Sydney Olympic Parade, Winners!

Everything pretty much took place in nearly the same time zone. There was very little recapping as Sydney is only 2 hours ahead of Beijing. AWESOME! But since a lot of the sports were set to American East Coast time, I remember there being issues with swimming as usually the main events take place at night, but so they could be broadcasted live to the east coast, somehow NBC struck a deal with the IOC to have them in the morning, so they could play live. Which meant they aired around lunchtime for us. Not the worst thing ever, as the job I was working had a TV in the lounge and it was on the entire day and people would gather for a few moments here and there to watch certain events.

Sydney Olympic Parade, not to shabby!

Also, being the minor huge media nerd I am, I remember Channel 7 (the station that covered the games back then) having reports on the US coverage. It’s like NBC was its own event! They talked about how much space NBC took up, how many employees they brought over and the security measures in place for NBC and only NBC. It’s something that obviously does not get covered in the US and very interesting to hear.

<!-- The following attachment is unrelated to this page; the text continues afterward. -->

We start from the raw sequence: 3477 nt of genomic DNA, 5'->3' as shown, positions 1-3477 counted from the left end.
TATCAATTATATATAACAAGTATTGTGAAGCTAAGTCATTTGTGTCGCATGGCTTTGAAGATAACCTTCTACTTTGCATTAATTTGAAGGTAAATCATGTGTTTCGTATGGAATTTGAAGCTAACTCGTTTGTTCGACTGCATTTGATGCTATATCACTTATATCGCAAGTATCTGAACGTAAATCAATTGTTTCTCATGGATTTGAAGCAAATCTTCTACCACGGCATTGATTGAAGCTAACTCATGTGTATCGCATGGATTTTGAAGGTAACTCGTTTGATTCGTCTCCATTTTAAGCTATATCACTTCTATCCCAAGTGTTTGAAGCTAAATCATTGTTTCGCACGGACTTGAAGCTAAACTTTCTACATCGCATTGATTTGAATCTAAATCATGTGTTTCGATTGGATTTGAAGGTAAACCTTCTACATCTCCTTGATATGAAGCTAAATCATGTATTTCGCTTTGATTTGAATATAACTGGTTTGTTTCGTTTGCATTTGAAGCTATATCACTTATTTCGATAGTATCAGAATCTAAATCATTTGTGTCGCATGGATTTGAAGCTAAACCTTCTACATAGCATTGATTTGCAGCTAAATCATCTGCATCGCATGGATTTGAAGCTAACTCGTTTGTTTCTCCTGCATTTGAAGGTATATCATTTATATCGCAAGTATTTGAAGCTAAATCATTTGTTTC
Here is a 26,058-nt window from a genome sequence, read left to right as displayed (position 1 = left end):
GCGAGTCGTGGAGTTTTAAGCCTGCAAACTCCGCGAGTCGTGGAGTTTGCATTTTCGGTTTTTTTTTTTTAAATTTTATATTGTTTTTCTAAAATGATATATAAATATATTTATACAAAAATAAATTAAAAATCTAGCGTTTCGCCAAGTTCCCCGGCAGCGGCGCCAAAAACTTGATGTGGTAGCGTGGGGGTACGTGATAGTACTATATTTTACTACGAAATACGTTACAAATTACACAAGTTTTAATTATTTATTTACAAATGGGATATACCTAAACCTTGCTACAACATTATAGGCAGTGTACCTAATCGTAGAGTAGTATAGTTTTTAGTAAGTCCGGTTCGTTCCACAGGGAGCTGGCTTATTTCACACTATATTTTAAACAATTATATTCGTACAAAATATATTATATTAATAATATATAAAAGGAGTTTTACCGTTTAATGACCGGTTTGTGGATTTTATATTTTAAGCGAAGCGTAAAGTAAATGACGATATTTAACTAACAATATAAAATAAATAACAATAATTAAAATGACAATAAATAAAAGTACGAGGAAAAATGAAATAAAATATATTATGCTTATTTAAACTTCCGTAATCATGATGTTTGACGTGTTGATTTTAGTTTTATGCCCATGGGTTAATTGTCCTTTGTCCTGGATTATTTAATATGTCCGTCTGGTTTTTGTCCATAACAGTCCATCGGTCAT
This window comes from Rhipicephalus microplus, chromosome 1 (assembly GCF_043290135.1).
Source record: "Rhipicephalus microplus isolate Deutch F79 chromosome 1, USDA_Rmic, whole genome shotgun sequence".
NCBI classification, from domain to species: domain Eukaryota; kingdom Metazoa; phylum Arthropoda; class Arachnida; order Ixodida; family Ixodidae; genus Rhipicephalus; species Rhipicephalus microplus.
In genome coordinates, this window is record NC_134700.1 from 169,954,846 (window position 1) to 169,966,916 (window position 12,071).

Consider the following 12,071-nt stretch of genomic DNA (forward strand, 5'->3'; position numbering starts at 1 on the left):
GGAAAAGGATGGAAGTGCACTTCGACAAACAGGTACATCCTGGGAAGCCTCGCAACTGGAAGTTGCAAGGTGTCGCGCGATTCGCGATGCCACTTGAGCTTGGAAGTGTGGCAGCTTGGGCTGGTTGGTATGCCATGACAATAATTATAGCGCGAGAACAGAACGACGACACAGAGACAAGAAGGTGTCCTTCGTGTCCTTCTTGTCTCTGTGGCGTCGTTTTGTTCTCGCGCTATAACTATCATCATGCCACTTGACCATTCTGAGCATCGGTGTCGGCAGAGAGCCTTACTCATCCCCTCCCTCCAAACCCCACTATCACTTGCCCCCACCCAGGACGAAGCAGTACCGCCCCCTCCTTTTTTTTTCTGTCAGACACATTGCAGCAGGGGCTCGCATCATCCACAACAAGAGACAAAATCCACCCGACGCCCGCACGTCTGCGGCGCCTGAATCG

Sydney Olympic Parade, the most they won, still awesome!

It was weird watching events without Americans. I don’t think NBC has ever done that. And actually, back in 2008 the only event there were no Americans in was like girls handball or something. Something I did miss, was the montage packages. No one can put a spin on any story like the US. I missed that! I cheered for countries in the following order: US (it was nice to have some patriotic pride after a year and a half!), Australia and then New Zealand.

So very very London at the Sydney Olympic Parade.